“Why should the Australian Government be frightened if New Zealand chooses to act with compassion?” The Catholic Diocese of Auckland Justice and Peace Commission ask the Australian Government to let New Zealand resettle asylum seekers on Manus Island, Papua New Guinea. Labelling the living conditions of the detainees a “violation of basic human dignity”, the Commission appeal for solidarity and compassion. In doing so they point to Pope Francis’ encouragement not to be afraid of refugees. Furthermore they affirm that Catholic teaching urges us to focus on the needs of the most vulnerable. They urge the Australian government to accept New Zealand Prime Minister Jacinda Ardern’s 1 November offer to take into New Zealand 150 refugees from the Manus Island detention camp. Auckland Justice & Peace Commission Statement Read their media release here: [gview file=”https://social-spirituality.net/wp-content/uploads/2017/12/manus-island-akl-catholic-jp-news-release-15nov17.pdf”]. Learn more about Catholic Social Teaching and seeking asylum Basic teachings Inspirational quotes What the Australian Catholic Bishops say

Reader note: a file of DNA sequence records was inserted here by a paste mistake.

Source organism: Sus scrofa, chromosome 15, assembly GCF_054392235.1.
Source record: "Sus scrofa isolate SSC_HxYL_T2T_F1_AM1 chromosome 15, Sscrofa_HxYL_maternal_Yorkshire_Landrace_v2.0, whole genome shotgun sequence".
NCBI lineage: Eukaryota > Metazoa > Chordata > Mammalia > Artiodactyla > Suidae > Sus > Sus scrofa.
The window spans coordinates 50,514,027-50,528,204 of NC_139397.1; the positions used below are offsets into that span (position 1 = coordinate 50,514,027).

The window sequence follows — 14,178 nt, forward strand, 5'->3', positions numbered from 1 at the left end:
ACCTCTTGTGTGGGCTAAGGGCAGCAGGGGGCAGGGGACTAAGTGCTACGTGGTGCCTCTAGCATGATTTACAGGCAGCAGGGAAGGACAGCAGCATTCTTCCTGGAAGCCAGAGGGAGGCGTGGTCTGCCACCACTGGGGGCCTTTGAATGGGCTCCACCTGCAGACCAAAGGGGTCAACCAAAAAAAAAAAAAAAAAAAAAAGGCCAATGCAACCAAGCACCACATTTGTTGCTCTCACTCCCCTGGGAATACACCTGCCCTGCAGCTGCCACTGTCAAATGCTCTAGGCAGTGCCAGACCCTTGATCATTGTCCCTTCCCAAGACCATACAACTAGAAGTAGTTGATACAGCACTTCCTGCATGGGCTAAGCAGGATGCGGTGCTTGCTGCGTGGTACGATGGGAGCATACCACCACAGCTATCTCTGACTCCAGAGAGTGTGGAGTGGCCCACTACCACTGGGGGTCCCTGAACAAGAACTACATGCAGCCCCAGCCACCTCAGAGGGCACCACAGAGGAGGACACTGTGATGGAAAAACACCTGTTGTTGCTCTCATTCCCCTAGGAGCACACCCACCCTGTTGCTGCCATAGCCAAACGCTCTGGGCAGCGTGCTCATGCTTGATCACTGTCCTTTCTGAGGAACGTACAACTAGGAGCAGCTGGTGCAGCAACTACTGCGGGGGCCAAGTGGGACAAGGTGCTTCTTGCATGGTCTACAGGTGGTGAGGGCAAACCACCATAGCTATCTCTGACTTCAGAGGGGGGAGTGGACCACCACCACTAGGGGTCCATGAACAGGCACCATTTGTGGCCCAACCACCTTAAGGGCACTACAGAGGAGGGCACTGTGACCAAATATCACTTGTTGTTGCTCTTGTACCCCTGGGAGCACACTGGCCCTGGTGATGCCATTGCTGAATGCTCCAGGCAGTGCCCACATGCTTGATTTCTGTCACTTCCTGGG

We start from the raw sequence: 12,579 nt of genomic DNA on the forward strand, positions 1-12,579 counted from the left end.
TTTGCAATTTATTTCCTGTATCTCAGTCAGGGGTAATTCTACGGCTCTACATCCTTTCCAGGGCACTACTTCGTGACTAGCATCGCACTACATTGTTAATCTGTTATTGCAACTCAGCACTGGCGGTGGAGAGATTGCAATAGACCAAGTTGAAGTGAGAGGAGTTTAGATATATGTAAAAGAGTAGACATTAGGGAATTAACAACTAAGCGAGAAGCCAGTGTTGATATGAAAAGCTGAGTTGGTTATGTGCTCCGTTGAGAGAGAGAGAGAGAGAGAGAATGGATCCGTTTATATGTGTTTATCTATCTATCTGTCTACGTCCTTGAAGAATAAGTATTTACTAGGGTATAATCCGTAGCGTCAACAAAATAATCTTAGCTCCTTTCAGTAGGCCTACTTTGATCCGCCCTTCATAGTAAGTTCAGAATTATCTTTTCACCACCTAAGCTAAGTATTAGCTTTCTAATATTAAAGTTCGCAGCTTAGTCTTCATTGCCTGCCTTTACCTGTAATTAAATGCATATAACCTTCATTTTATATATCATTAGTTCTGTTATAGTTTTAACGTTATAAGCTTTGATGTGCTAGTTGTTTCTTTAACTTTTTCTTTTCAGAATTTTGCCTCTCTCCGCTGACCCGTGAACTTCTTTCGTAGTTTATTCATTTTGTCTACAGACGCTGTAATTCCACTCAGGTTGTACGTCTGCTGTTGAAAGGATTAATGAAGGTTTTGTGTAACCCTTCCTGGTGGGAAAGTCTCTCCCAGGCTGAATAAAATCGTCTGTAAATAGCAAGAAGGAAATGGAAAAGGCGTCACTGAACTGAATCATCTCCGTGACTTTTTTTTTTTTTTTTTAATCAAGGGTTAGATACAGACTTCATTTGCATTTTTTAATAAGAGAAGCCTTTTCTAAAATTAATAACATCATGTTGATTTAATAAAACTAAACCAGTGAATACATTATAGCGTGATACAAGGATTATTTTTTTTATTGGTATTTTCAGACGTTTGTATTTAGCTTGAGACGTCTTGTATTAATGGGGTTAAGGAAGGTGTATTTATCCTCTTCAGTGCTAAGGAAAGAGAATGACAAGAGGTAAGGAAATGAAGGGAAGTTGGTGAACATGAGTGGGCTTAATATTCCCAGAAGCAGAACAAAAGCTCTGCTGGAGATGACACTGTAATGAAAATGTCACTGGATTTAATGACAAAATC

A humanitarian crisis is unfolding on Manus Island following the closure of the Australian funded immigration detention centre on 31 October 2017. Bishop Vincent Long Van Nguyen is the Australian Catholic Bishops Conference spokesperson on asylum seekers and refugees. He made the following statement on 3 November. Bishop Long’s Statement “The safety and well-being of over 600 asylum seekers on Manus Island are at risk following the closure of the regional processing centre. These men, most of whom are proven refugees were held in mandatory and indefinite detention under an agreement between the Australian and PNG Governments. Now after more than four years, this agreement has not worked. It has failed to provide welfare and safety to the detainees. Furthermore, very few have been resettled elsewhere. Australia, which authorised the detention of these asylum seekers in the first place, cannot abrogate its responsibility. The situation on Manus Island is turning into a humanitarian disaster and it is a direct result of our governments’ failed policy. As a nation that prides itself on its respect for the rule of law and its globally responsible citizenship, we must find a workable and principled solution. It is time for us to deal with the issue of asylum seekers and refugees according to this nation’s proud tradition and the best nature of its citizens. We can do a whole lot better, just as we did welcome “those who’ve come across the seas” after the wars in Europe and in Southeast Asia. The concern for maritime border security does not have to make us into a mean-spirited people. This is not who our First Peoples are, nor should it be the characterisation of all Australians today. The policy of offshore detention has cost Australia dearly. But it has cost the detainees and their families even more. I appeal to the government and political leaders to act in accordance with our honourable tradition. It is time to find an alternative and unconscionable solution, including accepting New Zealand’s offer of resettlement and bringing the remaining detainees on Manus Island to Australia. Those who are not refugees can be held here in secure detention until they are returned home. Those refugees accepted for entry to the US can migrate when their vetting processes are complete. The other refugees need to be able get on with their lives here in safety. People seeking asylum are some of the most vulnerable members of our global community. It is imperative that they are treated humanely and with dignity. I urge the Australian Government to honour its international obligations, and continue its work within the region and with non-government organisations to ensure the safety of those seeking asylum.” Source: https://parracatholic.org/closure-of-manus-island-regional-processing-centre/ More on Catholic Social Teaching Concerning Asylum Seekers & Refugees The basic teachings concerning refugees are explained here. Teachings concerning migration are explored here.